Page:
• May 21, 2022
 Fort Bliss MPs implement COVID-19 protocols, safety measures into training

Fort Bliss MPs implement COVID-19 protocols, safety measures into training

Training across Fort Bliss, Texas, came to a rapid halt shortly after the Coronavirus arrived in the United States earlier this year, and although the threat remains, training recently resumed with protocols in place to ensure Soldier safety.

Last week, nearly 300 Soldiers with the 93rd Military Police Battalion spent five days at the McGregor Range Complex in New Mexico, qualifying on multiple weapons systems — from the M9 pistol to the M320 grenade launcher.

The training was the same, but the face coverings, gloves and social distancing guidelines were all new.

1st Lt. Gustavo Mora, 93rd MP Battalion executive officer, said he was happy to be back on the range, even if the process was slightly more cumbersome.

“Prior to arriving at the range, each Soldier was screened by the battalion medics,” he explained. “If they show COVID-19 symptoms, they won’t go out to the range; they’ll get further assessment. We are also making sure Soldiers wear their masks, and when they are firing they wear gloves, so there is no cross contamination.”

Throughout the week Soldiers arrived at the range in platoon-sized elements to avoid having too many people at the range at one time, making it easier to space out. Other safety measures in place were handwashing stations and ground guidelines spaced six feet apart.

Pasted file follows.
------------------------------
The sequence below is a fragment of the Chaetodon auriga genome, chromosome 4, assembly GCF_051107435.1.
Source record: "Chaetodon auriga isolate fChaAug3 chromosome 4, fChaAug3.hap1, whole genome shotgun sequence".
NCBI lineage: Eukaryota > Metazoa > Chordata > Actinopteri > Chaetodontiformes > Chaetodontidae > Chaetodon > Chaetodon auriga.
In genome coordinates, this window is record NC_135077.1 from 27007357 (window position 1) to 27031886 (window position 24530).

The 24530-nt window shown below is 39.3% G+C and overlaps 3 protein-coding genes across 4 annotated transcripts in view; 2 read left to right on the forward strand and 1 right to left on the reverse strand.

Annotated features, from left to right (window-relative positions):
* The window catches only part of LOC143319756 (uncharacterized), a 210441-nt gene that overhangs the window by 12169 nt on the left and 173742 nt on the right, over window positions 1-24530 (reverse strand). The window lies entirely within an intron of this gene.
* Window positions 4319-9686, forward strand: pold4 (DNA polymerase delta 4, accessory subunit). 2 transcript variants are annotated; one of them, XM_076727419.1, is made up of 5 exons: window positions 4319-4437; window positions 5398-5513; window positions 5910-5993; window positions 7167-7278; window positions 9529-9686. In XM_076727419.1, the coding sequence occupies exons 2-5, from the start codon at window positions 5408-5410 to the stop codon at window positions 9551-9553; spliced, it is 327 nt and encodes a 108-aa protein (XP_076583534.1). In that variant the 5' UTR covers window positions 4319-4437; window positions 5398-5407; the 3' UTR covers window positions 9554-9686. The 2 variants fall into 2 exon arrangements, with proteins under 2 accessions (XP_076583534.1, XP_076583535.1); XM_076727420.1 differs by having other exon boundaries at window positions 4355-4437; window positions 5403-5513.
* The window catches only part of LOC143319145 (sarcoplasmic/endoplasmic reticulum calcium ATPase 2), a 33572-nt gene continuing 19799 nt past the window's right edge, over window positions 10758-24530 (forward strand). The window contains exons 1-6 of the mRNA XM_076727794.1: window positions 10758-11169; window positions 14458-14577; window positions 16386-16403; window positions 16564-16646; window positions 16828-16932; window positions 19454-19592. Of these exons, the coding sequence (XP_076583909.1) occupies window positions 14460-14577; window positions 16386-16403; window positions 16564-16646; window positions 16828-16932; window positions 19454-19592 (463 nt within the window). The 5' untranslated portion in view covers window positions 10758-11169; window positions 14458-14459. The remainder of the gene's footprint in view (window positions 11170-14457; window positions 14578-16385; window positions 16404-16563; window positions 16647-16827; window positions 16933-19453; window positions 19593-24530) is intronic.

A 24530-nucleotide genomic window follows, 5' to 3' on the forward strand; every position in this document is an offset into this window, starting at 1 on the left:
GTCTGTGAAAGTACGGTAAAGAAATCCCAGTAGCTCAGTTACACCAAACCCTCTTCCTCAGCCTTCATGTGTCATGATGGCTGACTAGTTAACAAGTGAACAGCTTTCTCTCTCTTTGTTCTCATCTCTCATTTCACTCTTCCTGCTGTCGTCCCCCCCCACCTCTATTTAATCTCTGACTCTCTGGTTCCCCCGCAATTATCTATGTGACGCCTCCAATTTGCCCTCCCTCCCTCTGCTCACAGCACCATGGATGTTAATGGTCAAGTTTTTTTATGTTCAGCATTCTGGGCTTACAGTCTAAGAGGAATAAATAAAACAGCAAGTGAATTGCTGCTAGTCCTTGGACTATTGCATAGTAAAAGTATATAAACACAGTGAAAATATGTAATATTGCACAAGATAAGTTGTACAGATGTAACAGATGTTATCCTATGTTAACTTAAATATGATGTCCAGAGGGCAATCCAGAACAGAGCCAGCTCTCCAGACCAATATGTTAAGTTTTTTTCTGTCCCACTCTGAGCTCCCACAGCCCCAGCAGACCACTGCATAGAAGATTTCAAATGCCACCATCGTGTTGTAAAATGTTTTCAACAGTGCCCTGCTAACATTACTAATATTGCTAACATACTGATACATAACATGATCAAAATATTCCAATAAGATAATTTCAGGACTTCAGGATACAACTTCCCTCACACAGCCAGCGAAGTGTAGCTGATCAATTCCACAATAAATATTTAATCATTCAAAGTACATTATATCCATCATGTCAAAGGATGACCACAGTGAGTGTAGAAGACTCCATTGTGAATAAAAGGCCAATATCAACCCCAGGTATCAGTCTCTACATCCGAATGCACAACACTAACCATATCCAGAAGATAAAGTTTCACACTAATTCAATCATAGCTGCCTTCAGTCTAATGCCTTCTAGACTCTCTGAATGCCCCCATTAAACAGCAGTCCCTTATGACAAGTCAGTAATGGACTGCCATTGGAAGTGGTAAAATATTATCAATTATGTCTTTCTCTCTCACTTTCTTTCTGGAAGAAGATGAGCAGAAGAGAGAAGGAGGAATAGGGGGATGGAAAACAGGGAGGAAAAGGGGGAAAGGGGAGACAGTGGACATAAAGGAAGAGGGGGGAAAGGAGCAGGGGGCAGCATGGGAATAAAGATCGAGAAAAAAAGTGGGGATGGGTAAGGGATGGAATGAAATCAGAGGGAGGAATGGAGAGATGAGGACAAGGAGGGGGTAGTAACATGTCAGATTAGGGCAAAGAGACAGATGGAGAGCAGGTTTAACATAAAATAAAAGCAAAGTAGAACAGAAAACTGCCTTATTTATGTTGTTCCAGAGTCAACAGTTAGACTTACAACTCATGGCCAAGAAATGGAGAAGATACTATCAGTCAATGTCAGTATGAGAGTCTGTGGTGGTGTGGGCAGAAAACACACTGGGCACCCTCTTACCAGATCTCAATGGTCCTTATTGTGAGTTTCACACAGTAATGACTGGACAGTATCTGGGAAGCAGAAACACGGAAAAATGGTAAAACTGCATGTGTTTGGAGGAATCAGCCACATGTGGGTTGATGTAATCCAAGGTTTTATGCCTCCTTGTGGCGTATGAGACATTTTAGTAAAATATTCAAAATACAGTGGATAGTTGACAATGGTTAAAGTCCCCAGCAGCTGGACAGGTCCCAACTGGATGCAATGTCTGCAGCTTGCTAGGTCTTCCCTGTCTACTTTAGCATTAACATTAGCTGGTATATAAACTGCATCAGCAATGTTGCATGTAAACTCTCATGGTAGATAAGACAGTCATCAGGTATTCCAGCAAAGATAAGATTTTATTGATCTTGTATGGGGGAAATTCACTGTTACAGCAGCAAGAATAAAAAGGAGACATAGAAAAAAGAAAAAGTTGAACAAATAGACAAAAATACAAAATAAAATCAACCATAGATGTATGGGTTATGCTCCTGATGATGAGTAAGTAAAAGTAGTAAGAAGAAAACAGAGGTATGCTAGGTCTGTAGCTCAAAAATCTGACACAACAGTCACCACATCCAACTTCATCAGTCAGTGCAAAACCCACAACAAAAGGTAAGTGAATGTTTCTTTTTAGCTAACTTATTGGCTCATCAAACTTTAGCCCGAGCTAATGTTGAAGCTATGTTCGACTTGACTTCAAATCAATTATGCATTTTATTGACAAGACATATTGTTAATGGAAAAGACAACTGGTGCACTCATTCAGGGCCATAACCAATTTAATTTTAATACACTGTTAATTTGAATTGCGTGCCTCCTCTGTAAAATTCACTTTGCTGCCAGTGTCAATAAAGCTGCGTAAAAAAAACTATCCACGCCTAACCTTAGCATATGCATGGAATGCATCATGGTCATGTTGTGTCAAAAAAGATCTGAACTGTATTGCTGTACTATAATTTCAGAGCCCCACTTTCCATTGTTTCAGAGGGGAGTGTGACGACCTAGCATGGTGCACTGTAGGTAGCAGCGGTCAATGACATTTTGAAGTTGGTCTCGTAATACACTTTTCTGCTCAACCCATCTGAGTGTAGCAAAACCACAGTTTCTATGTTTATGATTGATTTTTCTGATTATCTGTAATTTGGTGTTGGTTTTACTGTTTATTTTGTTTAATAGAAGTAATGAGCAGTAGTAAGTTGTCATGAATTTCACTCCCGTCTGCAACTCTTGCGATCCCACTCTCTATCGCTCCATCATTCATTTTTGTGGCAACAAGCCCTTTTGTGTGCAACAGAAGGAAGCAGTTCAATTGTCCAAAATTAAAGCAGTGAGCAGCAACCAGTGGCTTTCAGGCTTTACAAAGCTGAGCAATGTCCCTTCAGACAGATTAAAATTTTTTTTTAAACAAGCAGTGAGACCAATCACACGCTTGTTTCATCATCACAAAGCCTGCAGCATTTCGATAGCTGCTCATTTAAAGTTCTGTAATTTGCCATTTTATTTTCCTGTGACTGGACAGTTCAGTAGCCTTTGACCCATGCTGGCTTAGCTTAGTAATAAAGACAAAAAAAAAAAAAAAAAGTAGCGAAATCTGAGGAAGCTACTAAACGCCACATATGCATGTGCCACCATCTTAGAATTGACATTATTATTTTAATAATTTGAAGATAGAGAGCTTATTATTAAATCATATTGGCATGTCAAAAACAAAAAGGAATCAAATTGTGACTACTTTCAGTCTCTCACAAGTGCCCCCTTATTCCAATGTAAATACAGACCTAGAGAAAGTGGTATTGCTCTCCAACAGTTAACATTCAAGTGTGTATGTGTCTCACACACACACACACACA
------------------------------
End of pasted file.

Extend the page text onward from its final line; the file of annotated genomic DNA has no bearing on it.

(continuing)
Mora said, “It’s a little different and it’s definitely taking a little longer to ensure we qualify, especially when it comes to qualifying a whole battalion, but at the end of the day, we are ensuring the Soldiers are adhering to the COVID-19 precautionary measures and being safe, while also getting some good training.”

The 93rd MPs typically qualify Soldiers several times a year, but COVID-19 stopped all non-mission essential training in early spring.

“The pandemic caused a longer than normal time away from ranges and created a more complex problem set to train in,” said Battalion Commander Lt. Col. Phillip Warren. “[We] conducted essential ranges in the March and April timeframe to sustain a few Soldiers for law enforcement requirements, but not to the magnitude of the past week’s range operations.”

Warren said maximizing the COVID-19 protocols allowed the 93rd MPs to safely and effectively qualify more than 230 military police Soldiers, which is important because the M9 pistol is their daily weapon for law enforcement and taking care of the Fort Bliss community.

“It’s extremely important for Soldiers to feel comfortable on it,” added Mora. “Although we’re in COVID times, we still need to ensure all Soldiers are trained, especially new Soldiers coming into the military, because you never know when you’re going to be deployed, so it’s extremely important to be familiar with your weapons systems.”

Author: Michelle Gordon – Fort Bliss Public Affairs Office 

The military police Soldiers were graded based on the Law Enforcement Weapons Training Qualification, which requires them to hit the target 35 out of 50 rounds with an M9 pistol.  |  Photo by Michelle Gordon – Fort Bliss Public Affairs Office  

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